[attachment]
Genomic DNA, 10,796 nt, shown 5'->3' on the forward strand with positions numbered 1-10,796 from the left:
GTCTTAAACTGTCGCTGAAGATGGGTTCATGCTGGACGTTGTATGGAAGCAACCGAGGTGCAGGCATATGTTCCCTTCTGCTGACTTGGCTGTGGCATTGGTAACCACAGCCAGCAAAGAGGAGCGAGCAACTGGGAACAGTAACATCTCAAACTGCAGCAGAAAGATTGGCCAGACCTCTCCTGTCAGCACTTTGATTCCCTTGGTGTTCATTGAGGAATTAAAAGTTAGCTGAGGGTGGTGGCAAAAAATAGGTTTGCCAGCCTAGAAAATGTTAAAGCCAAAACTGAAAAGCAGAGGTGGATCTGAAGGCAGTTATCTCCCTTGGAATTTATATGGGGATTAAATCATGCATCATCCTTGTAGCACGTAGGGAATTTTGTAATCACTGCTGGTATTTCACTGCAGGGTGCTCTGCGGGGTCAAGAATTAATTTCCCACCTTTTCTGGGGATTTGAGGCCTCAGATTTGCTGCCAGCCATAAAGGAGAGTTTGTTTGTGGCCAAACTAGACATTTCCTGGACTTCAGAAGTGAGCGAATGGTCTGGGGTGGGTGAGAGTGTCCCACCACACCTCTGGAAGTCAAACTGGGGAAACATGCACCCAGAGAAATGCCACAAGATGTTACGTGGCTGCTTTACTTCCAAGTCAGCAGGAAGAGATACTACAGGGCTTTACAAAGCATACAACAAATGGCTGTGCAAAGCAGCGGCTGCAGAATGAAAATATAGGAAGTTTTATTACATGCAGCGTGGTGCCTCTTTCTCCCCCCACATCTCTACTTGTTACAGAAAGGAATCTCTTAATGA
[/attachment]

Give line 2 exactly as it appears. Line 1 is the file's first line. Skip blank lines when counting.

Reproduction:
GTCTTAAACTGTCGCTGAAGATGGGTTCATGCTGGACGTTGTATGGAAGCAACCGAGGTGCAGGCATATGTTCCCTTCTGCTGACTTGGCTGTGGCATTGGTAACCACAGCCAGCAAAGAGGAGCGAGCAACTGGGAACAGTAACATCTCAAACTGCAGCAGAAAGATTGGCCAGACCTCTCCTGTCAGCACTTTGATTCCCTTGGTGTTCATTGAGGAATTAAAAGTTAGCTGAGGGTGGTGGCAAAAAATAGGTTTGCCAGCCTAGAAAATGTTAAAGCCAAAACTGAAAAGCAGAGGTGGATCTGAAGGCAGTTATCTCCCTTGGAATTTATATGGGGATTAAATCATGCATCATCCTTGTAGCACGTAGGGAATTTTGTAATCACTGCTGGTATTTCACTGCAGGGTGCTCTGCGGGGTCAAGAATTAATTTCCCACCTTTTCTGGGGATTTGAGGCCTCAGATTTGCTGCCAGCCATAAAGGAGAGTTTGTTTGTGGCCAAACTAGACATTTCCTGGACTTCAGAAGTGAGCGAATGGTCTGGGGTGGGTGAGAGTGTCCCACCACACCTCTGGAAGTCAAACTGGGGAAACATGCACCCAGAGAAATGCCACAAGATGTTACGTGGCTGCTTTACTTCCAAGTCAGCAGGAAGAGATACTACAGGGCTTTACAAAGCATACAACAAATGGCTGTGCAAAGCAGCGGCTGCAGAATGAAAATATAGGAAGTTTTATTACATGCAGCGTGGTGCCTCTTTCTCCCCCCACATCTCTACTTGTTACAGAAAGGAATCTCTTAATGA